For the creation was subjected to futility, not willingly, but because of him who subjected it, in hope that the creation itself will be set free from its bondage to corruption and obtain the freedom of the glory of the children of God. (Romans 8:20-21)
Um, it kind of sounds like this is saying "the creation was subjected to futility...in hope". Am I reading that right?
I think I am.
I can't think of a better illustration of this than the cursed castle in Beauty and the Beast. Here you have a prince who has a serious heart issue. He's an arrogant jerk. When tested, his heart proves dark, sick, rotten, and hopelessly selfish.
We talked about this story in the previous post. The entire kingdom longs to be human again, but they can't - not until their prince's heart has learned to love. And in the movie, you see these non-people living in hope, driven by hope.
There are aspects of our present condition in the despair of the Beast, bound as he is to his own selfish nature. But in Christ we take on the hope of Lumiere the candlestick and Cogsworth the clock and Mrs. Potts the teapot. We see Jesus Christ, as they saw the beauty who showed up into their doomed world and sacrificed her life out of love for another. We see him laying down his life and taking it up again, the beautiful perfect humanity affirmed by God in his resurrection, and we have every reason to hope. The spell is breaking.
The futility and frustration the people of the castle endure serves as an ever-present memo to the prince: This can all change when you are changed. The Beast has only to look at his friends, at the world of his kingdom, to remember the deal.
Change will come when there is love.
Just like in that movie, the creation was subjected to frustration and futility in hope that its prince, mankind-turned-beast, will learn to love. There is a message being spoken all around us: There is still time. Learn what true love is. Be loved. Love. Be changed by love.
But our story is better. In Beauty and the Beast there was always the question, would the prince learn to love? And there was always the possibility he wouldn't, which meant there was always the danger that they would be in bondage forever.
But in our story, God has (in a very Belle-like fashion I might add) loved mankind by entering our world in an earthly body and, in doing so, taking on the burden of the curse. He let the last petal fall on his own life and he got swallowed up in death. He demonstrated true love.
And in that way hope is realized, and the curse gives way to resurrection to all who are in his kingdom.
So for us, there is no danger, no fear of failure. The hope is hope alone, and creation feels this. Creation has a King, a man who truly loves, and creation's hope is sure - it will be restored.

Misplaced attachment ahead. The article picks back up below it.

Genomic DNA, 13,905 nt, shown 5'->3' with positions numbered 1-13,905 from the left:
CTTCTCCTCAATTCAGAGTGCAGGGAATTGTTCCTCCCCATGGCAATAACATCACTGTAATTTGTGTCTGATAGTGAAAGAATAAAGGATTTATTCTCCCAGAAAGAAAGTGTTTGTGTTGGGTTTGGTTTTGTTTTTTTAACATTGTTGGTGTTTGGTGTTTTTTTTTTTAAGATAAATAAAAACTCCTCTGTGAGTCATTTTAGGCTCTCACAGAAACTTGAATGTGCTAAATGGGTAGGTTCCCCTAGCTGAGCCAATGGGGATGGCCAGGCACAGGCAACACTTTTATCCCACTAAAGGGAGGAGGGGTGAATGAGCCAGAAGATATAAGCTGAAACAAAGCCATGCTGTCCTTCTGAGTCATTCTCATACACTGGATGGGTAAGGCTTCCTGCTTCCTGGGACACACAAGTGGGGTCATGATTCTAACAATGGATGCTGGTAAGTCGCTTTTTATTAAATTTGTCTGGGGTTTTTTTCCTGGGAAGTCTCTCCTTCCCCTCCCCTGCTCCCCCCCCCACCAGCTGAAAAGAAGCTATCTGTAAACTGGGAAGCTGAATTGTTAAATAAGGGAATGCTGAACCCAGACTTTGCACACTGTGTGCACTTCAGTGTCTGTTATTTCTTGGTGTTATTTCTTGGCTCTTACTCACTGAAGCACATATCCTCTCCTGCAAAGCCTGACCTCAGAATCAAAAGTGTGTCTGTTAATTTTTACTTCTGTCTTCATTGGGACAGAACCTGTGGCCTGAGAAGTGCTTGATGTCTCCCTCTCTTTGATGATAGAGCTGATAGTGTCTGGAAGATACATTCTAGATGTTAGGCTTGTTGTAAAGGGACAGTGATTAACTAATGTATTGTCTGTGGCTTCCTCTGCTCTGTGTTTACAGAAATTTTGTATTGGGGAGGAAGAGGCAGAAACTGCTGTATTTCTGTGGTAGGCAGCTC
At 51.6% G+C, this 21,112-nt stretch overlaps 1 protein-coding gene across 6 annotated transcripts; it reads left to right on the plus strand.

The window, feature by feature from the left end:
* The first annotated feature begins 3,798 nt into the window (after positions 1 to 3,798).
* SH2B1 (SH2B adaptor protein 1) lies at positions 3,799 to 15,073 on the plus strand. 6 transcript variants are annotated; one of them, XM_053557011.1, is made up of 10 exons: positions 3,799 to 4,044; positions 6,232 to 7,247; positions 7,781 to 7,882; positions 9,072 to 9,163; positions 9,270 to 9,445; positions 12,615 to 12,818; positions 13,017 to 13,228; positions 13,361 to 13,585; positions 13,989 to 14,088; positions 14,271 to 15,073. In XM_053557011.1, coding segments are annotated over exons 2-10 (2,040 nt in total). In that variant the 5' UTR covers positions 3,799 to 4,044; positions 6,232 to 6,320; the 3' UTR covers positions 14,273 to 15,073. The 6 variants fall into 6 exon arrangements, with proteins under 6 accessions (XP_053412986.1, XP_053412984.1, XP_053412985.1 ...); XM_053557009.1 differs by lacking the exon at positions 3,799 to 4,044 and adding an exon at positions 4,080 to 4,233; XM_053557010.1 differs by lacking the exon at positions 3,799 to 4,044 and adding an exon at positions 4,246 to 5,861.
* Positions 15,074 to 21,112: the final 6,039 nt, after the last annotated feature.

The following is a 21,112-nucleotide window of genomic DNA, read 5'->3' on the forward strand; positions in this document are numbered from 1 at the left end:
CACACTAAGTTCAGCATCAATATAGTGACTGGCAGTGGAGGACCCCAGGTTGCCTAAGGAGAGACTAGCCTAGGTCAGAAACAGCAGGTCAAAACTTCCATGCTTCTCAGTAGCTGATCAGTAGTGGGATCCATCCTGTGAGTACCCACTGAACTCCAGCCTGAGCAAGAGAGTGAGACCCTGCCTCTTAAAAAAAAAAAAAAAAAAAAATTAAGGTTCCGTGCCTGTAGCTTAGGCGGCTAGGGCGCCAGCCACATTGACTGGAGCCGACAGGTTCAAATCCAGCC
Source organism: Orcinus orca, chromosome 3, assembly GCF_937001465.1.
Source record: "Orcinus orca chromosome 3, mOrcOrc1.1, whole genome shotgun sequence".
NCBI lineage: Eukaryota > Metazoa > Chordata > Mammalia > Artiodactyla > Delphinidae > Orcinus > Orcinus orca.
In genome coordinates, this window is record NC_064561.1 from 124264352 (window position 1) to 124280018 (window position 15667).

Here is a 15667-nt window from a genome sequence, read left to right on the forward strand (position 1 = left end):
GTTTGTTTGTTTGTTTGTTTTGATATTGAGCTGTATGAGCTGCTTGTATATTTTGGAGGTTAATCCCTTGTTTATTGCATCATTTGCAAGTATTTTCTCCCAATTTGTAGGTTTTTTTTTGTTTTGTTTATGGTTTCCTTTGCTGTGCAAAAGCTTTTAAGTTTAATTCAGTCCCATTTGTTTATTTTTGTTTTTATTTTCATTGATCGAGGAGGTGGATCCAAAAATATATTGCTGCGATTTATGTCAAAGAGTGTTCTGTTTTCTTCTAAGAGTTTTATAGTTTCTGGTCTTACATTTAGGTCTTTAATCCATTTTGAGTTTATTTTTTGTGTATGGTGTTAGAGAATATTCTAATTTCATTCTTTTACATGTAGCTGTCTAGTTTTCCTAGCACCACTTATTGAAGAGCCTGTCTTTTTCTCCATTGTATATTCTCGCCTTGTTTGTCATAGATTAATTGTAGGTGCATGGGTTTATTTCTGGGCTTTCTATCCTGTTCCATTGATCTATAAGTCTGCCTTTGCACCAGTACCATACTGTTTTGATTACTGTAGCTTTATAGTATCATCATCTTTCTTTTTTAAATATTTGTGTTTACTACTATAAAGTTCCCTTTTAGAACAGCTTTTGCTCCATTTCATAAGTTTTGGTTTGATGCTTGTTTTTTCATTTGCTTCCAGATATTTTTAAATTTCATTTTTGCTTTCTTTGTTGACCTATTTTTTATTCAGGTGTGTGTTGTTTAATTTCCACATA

Romans 8 helps us to enter into this hope with creation. As sons and daughters of God, given dominion over God's creation, we are being changed and resurrected each day spiritually by the Spirit. But as created beings, we join the rocks, the trees, and the sky by being "frustrated in hope."
When our bodies get sick, we are frustrated. But that very sickness is itself a message - a reminder - to hope.
When things break and rot and wear down, we are frustrated. But that decay is a reminder to hope.
When we sin, we are frustrated. Who will deliver me from this body of death? we cry out. But that cry is itself a cry of hope. Thanks be to God through Jesus Christ our Lord! (Rom 7:24-25)
Hope comes when we know who loves us, when we love him in return, and when we are purposefully walking in love with others in all the myriad of ways that it is possible to love. We need to learn love if we want to experience the present hope of future resurrection.
We have until the last petal falls to learn to love and be loved by God.
For the love of Christ controls us, because we have concluded this: that one has died for all, therefore all have died; and he died for all, that those who live might no longer live for themselves but for him who for their sake died and was raised... We implore you on behalf of Christ, be reconciled to God. For our sake he made him to be sin who knew no sin, so that in him we might become the righteousness of God. Working together with him, then, we appeal to you not to receive the grace of God in vain. For he says, “In a favorable time I listened to you, and in a day of salvation I have helped you.” Behold, now is the favorable time; behold, now is the day of salvation... (2 Cor 5:14-15,20; 6:1-2)
The world around you will frustrate you to no end. Listen to it! Things break, rot, mold, wither, and rust. It's all a reminder of the hope we have in Christ Jesus. The futility and frustration are road signs pointing you to the one who was raised from the dead and even now is making all things new, starting with you.
Claim it. Next time you feel the weight of the corruption and bondage of the world, remember that Christ has offered hope for futility, and then transfer that hope in the work you do in the world. Tackle the endless pile of dishes with the hope of one who is washed by the love of God. Weed the garden with the hope of one whose sin is constantly being weeded out by the loving hands of the Spirit of God. Visit the elderly with the hope of one who is headed towards death...and beyond it. Live by hope, and press into frustration with that hope.